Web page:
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Thread: Engine meltdown disaster

  1. #1
    DonTom
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    Engine meltdown disaster

    Here, I am going to explain all the problems, from the very beginning we had with the RV, in the order they came, during our trip half way across the country.

    Before we got out of Reno, the oil pressure gauge stopped working. I figured that was not worth worrying about for now. The gauge was acting like the wire came loose from the sensor.

    When in Yellowstone, we stopped at a store at a place that was level and I decided to check the tranny fluid. It was a quart low, so I added a quart. As I was filling it, a cup or so of it dripped to the ground just as if there is a hole in the tranny filler tube. I know that this could be the case, because I once had a small hole in a tranny dipstick tube in another GM van which leaked the tranny fluid right on the the drive belts from such a small hole. I have no clue how or why this hole develops. Anyway, the RV only drips the tranny fluid as I fill it, not when I drive it, It didn't lose a drop of tranny fluid after I added the quart in Yellowstone.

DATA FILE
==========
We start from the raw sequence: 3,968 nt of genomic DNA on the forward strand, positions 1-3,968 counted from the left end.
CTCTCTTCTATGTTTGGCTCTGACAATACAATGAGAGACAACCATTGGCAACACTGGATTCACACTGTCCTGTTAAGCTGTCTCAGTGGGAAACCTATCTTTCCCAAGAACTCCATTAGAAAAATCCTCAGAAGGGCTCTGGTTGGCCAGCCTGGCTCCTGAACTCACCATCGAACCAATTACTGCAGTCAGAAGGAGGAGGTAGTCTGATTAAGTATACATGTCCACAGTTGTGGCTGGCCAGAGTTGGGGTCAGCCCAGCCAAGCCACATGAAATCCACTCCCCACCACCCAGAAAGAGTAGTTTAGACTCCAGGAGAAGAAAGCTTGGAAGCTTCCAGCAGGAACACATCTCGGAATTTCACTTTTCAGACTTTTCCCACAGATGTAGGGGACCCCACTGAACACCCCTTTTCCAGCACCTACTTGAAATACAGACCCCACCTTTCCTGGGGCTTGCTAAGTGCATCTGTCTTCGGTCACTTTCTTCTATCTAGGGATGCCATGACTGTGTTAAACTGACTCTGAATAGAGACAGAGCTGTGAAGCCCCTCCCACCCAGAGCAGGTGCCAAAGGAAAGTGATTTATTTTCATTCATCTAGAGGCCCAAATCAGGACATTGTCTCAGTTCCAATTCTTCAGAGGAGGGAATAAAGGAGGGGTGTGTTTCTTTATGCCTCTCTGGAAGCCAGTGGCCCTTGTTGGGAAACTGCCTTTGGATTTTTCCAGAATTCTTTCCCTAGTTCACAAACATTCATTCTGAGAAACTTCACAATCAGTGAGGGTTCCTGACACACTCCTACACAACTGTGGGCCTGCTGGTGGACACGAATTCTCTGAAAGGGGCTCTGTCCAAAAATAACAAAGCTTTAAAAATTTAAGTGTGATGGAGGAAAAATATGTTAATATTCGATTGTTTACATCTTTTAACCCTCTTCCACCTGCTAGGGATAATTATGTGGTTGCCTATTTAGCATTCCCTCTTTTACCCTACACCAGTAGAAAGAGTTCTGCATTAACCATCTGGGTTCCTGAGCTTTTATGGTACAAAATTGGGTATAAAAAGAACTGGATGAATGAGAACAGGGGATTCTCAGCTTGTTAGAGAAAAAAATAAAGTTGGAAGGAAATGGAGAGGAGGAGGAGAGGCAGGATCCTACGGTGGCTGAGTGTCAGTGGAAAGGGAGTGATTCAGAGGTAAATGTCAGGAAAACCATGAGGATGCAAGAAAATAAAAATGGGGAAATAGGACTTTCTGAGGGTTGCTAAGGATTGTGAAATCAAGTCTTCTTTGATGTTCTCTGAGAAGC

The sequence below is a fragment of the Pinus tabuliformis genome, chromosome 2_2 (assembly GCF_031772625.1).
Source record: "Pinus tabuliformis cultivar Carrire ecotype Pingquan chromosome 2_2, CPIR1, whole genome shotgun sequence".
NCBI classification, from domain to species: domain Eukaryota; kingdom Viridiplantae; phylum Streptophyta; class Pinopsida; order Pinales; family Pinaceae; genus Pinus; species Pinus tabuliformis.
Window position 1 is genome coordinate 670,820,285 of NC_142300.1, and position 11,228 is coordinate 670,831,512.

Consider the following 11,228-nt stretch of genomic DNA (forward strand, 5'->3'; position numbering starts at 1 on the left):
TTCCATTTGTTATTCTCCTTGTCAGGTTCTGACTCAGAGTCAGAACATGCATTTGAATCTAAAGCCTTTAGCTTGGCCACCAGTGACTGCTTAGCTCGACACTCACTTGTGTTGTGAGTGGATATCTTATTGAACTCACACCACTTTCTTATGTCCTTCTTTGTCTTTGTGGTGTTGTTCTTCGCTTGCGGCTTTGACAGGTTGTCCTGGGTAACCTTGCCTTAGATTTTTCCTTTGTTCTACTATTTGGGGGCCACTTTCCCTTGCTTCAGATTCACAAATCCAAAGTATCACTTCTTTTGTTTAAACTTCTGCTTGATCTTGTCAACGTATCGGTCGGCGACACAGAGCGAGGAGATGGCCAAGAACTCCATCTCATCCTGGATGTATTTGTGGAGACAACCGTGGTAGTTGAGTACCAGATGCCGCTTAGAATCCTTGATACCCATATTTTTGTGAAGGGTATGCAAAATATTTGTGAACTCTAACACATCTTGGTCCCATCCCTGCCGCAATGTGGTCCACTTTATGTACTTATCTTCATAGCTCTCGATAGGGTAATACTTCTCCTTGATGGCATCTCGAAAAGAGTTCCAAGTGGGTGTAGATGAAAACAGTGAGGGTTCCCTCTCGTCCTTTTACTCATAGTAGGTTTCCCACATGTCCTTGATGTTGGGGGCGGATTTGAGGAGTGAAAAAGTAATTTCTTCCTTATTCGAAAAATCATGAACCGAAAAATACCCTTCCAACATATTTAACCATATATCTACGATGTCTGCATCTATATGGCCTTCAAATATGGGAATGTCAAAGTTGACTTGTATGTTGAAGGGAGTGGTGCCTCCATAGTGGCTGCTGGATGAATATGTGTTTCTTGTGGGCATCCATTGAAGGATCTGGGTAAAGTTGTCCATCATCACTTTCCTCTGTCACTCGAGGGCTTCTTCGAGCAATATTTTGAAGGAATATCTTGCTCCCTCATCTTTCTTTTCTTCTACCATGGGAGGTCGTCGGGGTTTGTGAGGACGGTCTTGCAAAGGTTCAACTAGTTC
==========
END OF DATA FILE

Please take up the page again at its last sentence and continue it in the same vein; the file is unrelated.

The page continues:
Besides it eating a quart of engine oil per day at high sustained speeds, these were the only problems on the way to Dodge. All very minor problems.